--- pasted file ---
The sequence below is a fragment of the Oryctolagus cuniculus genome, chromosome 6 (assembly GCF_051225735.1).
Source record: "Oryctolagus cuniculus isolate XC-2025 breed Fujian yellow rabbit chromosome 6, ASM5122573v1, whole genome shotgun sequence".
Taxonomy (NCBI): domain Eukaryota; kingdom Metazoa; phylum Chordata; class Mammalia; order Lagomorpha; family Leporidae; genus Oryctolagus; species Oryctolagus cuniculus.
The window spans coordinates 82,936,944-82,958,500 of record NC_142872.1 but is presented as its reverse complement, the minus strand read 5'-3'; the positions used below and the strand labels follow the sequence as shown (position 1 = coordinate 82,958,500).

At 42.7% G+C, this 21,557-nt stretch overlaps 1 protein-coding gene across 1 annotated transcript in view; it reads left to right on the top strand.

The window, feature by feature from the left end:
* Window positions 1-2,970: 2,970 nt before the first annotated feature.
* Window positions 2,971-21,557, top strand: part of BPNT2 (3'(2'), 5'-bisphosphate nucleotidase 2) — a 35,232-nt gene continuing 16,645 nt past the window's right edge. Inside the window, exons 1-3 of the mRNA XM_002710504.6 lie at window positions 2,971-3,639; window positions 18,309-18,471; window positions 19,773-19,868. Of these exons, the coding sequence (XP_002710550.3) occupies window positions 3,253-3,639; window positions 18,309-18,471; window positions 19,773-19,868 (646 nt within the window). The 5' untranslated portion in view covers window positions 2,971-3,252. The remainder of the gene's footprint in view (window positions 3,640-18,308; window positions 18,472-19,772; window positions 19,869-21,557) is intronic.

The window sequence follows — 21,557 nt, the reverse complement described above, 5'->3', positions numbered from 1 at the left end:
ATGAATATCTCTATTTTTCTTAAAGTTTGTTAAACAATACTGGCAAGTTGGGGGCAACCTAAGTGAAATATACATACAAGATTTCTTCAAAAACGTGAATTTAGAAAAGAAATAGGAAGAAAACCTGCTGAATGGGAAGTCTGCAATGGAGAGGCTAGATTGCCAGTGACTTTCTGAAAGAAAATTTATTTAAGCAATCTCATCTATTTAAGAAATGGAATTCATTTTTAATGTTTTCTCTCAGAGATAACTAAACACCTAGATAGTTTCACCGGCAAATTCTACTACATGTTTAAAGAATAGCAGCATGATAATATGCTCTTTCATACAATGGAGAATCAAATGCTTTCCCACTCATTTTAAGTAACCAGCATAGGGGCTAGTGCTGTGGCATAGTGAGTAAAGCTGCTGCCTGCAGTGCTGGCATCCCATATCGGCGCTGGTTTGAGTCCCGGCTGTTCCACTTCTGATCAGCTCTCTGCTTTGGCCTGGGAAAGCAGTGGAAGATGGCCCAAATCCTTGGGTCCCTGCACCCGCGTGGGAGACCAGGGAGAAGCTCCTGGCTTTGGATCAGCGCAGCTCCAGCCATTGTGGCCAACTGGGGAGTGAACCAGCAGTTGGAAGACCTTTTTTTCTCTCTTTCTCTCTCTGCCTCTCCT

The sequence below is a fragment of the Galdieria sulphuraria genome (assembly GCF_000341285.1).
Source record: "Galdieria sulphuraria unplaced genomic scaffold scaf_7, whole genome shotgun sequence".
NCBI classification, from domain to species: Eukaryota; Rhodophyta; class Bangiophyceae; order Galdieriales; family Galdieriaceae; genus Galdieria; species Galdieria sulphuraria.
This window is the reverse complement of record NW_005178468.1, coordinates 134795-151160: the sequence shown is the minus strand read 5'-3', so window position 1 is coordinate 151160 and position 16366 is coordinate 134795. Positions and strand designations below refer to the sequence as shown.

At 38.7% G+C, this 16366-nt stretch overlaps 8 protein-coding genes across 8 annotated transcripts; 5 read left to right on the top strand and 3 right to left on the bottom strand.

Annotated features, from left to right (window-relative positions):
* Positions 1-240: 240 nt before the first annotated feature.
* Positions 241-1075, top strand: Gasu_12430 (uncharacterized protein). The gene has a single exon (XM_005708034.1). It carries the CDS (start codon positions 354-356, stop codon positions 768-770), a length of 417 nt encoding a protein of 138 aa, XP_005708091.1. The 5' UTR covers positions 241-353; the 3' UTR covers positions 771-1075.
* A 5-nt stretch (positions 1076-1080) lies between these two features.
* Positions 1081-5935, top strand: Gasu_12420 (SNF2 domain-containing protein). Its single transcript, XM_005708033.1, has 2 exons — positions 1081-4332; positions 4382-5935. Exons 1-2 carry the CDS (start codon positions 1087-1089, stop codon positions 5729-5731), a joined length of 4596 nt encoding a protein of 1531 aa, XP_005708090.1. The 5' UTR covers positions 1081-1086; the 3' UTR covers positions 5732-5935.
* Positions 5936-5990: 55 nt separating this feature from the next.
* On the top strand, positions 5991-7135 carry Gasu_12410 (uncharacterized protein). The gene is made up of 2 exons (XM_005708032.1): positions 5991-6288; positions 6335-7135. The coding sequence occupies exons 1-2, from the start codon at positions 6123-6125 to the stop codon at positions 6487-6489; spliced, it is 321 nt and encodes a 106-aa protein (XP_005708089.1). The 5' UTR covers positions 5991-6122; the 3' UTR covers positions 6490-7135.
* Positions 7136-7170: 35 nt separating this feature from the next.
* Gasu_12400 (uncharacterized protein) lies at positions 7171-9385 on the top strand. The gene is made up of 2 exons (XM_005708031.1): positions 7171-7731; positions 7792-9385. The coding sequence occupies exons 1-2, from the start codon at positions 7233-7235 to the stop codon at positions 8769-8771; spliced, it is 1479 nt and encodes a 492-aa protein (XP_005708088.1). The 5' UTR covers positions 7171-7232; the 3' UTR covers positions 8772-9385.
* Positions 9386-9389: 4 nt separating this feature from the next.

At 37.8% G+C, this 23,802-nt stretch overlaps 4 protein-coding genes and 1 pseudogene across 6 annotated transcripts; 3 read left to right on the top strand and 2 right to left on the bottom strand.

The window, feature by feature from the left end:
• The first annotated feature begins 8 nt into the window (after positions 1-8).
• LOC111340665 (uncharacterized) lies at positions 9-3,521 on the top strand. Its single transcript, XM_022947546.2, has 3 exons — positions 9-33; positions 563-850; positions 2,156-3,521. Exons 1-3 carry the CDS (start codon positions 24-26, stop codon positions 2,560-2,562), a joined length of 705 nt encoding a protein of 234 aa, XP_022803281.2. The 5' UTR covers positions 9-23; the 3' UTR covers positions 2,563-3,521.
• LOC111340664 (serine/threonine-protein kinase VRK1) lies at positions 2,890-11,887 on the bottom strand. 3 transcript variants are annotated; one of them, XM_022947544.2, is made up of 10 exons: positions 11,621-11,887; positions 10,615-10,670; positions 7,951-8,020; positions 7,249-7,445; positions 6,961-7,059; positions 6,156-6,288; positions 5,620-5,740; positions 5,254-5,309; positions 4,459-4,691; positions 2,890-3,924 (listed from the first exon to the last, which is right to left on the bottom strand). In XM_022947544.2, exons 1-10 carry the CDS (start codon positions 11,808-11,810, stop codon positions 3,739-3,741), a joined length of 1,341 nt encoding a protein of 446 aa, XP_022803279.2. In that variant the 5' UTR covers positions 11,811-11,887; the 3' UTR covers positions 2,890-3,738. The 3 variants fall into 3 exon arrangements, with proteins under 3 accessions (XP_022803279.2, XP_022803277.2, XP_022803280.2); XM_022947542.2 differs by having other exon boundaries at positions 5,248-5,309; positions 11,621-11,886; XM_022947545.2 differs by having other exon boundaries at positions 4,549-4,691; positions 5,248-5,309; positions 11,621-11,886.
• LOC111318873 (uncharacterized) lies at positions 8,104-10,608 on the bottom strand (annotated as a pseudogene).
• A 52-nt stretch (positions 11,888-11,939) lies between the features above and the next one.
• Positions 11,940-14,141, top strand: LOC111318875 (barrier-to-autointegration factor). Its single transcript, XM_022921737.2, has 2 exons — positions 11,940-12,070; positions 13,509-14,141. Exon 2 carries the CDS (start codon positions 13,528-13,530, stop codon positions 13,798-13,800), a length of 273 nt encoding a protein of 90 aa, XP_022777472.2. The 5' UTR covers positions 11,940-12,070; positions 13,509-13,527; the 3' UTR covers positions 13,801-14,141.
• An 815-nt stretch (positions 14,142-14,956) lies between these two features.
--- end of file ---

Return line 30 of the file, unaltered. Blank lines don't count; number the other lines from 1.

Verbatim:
• LOC111340664 (serine/threonine-protein kinase VRK1) lies at positions 2,890-11,887 on the bottom strand. 3 transcript variants are annotated; one of them, XM_022947544.2, is made up of 10 exons: positions 11,621-11,887; positions 10,615-10,670; positions 7,951-8,020; positions 7,249-7,445; positions 6,961-7,059; positions 6,156-6,288; positions 5,620-5,740; positions 5,254-5,309; positions 4,459-4,691; positions 2,890-3,924 (listed from the first exon to the last, which is right to left on the bottom strand). In XM_022947544.2, exons 1-10 carry the CDS (start codon positions 11,808-11,810, stop codon positions 3,739-3,741), a joined length of 1,341 nt encoding a protein of 446 aa, XP_022803279.2. In that variant the 5' UTR covers positions 11,811-11,887; the 3' UTR covers positions 2,890-3,738. The 3 variants fall into 3 exon arrangements, with proteins under 3 accessions (XP_022803279.2, XP_022803277.2, XP_022803280.2); XM_022947542.2 differs by having other exon boundaries at positions 5,248-5,309; positions 11,621-11,886; XM_022947545.2 differs by having other exon boundaries at positions 4,549-4,691; positions 5,248-5,309; positions 11,621-11,886.